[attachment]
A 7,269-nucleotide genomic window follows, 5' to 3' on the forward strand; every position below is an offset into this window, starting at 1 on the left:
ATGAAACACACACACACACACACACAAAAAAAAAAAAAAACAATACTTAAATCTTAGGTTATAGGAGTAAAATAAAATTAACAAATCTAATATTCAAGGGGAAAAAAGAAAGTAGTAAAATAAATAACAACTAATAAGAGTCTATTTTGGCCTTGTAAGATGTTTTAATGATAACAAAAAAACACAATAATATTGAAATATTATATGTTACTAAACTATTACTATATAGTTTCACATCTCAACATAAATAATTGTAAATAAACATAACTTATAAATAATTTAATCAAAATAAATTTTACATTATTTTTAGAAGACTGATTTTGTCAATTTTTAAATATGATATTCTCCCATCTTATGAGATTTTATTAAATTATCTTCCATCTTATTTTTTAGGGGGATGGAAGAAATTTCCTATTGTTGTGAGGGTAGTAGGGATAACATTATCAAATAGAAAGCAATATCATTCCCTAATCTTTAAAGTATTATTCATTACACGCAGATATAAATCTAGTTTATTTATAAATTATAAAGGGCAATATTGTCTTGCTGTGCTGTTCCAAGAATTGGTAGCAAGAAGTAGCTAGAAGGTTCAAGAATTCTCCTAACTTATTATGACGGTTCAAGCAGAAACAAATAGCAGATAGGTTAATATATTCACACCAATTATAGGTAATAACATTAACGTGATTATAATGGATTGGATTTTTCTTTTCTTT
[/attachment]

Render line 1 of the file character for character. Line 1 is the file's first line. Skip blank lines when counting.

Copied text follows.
A 7,269-nucleotide genomic window follows, 5' to 3' on the forward strand; every position below is an offset into this window, starting at 1 on the left: